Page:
An interaction method centered around user intent can make it more convenient for users to handle transactions, while isolating them from the complexity of underlying technology. For example, in the Ethereum environment, intent allows users to simply express "I want to send all my ETH to my friend" without needing to understand complex blockchain terms such as gas fee or nonce value. This expression only captures the user's core goal - sending ETH. The application captures this intent by automatically creating and configuring transactions, guiding users through necessary steps like providing the recipient's address. Additionally, the application is responsible for actual interaction with the blockchain, such as initiating transactions and tracking their status. This intent-based approach simplifies typically complex workflows into a single operation that non-technical individuals can easily perform on Ethereum, greatly enhancing convenience. It enables them to focus on their main objectives without being burdened by technical details. Therefore, "intent" and its application on Ethereum have garnered widespread attention within the community.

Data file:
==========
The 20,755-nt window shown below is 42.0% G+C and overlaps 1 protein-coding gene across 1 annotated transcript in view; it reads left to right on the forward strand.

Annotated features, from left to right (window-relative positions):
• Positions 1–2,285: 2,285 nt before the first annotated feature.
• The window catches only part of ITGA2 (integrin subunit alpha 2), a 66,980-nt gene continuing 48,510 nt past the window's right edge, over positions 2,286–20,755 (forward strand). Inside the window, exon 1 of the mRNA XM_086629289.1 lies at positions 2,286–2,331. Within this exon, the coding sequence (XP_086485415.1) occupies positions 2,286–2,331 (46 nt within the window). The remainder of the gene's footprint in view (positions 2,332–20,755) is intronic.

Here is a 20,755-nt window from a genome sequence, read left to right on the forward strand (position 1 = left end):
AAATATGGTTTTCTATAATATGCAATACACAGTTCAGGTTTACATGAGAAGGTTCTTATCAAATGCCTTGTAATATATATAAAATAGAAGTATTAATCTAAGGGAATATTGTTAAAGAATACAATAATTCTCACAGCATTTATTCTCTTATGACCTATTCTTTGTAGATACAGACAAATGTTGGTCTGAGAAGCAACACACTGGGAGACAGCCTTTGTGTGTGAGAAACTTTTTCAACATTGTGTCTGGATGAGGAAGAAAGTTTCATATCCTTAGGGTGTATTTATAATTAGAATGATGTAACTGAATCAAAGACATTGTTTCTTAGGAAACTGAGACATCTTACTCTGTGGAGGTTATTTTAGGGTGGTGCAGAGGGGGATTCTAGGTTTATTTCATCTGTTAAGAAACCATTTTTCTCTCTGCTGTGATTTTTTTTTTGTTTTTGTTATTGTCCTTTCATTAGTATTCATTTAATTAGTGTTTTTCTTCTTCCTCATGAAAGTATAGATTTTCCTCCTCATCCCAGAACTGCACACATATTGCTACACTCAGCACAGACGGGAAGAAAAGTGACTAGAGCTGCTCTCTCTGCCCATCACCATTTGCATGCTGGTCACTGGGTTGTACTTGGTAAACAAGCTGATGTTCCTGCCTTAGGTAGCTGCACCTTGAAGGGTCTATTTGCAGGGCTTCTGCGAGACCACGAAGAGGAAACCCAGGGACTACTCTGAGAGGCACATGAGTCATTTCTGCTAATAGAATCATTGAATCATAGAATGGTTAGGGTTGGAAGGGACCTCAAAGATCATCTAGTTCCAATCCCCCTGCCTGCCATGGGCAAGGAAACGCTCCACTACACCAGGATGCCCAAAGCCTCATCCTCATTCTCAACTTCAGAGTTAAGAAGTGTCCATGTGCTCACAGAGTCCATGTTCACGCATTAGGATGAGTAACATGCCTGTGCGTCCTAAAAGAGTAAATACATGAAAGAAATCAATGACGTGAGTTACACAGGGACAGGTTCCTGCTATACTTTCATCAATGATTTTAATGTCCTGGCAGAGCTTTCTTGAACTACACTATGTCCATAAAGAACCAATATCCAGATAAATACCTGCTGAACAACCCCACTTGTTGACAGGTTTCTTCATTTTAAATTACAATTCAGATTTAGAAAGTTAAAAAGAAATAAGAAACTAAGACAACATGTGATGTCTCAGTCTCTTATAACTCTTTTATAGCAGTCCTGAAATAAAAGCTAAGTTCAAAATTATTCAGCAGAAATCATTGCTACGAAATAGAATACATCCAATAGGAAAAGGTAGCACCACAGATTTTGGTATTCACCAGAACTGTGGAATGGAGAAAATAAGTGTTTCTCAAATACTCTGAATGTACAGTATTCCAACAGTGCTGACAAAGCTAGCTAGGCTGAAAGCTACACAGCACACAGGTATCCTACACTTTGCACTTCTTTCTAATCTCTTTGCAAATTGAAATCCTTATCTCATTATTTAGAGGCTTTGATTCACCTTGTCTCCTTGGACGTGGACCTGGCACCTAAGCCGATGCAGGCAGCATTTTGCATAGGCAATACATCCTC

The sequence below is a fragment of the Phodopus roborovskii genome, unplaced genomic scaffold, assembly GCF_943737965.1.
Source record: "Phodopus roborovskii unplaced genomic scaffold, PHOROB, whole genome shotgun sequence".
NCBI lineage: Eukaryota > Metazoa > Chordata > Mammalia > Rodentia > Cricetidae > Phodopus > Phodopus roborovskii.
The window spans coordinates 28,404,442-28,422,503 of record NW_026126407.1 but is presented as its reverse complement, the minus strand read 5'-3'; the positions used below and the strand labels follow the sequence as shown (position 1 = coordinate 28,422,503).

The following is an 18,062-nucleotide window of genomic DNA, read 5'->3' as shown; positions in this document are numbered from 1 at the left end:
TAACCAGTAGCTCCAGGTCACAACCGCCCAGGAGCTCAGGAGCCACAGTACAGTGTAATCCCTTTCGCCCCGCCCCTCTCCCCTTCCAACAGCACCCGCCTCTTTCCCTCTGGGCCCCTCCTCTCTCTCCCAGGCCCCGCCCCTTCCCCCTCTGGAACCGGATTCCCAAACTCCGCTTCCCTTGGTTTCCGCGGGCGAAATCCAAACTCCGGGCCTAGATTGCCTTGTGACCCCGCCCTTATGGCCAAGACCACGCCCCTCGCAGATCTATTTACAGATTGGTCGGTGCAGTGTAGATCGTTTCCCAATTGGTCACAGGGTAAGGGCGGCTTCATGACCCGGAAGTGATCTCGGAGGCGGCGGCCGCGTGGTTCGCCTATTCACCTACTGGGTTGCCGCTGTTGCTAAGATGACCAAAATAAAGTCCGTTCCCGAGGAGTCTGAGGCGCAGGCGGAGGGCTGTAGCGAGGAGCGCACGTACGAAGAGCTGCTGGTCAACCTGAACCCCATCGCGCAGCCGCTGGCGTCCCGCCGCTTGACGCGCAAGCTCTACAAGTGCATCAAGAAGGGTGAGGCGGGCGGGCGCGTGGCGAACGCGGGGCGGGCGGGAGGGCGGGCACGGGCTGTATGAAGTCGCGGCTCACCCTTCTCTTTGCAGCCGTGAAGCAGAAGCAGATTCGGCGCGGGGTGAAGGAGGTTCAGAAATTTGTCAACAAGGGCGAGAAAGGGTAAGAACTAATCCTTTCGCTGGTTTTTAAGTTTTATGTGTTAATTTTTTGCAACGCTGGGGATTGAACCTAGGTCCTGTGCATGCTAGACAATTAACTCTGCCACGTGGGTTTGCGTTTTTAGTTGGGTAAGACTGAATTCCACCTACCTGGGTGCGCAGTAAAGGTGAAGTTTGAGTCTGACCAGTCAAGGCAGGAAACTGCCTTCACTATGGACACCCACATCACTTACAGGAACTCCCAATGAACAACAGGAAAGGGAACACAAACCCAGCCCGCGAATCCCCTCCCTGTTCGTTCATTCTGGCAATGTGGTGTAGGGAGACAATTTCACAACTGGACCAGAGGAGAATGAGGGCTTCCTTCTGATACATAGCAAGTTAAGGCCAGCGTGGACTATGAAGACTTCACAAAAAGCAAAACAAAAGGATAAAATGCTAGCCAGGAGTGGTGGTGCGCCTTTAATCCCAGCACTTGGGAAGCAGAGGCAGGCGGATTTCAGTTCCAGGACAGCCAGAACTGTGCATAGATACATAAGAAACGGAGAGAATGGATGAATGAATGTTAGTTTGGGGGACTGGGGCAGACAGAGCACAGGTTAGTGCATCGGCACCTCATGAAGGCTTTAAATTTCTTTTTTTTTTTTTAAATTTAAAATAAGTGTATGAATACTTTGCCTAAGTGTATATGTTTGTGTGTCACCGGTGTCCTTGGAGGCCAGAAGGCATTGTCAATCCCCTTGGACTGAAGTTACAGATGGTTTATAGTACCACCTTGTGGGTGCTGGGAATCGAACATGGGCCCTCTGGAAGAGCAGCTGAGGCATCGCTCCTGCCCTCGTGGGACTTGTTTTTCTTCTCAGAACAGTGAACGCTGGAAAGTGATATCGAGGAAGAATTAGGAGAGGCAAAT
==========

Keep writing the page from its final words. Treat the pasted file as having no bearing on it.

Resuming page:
The combination of large language models (LLMs) and domain knowledge bases holds great potential. LLMs are capable of accurately identifying and understanding natural language intentions from users while being able to invoke external APIs to supplement their own functionality shortcomings; meanwhile, domain knowledge bases provide necessary technical and procedural knowledge for on-chain interactions. When these two are combined, they can automatically transform user intentions into raw data required for on-chain operations and execute them upon obtaining user authorization. For instance, when a user expresses "transfer all of my ETH to Bob," LLM quickly parses this intent and prompts the user to complete all necessary parameters; then the knowledge base provides the technical details required for completing the transaction in order to construct the necessary raw data. This automated process significantly reduces complexity faced by users when performing operations. By combining foundational LLMs with specific domain knowledge bases, we can conveniently connect users with Web3 technology while achieving reduced cognitive difficulty, simplified operational procedures, and driving intent-based automated interactions.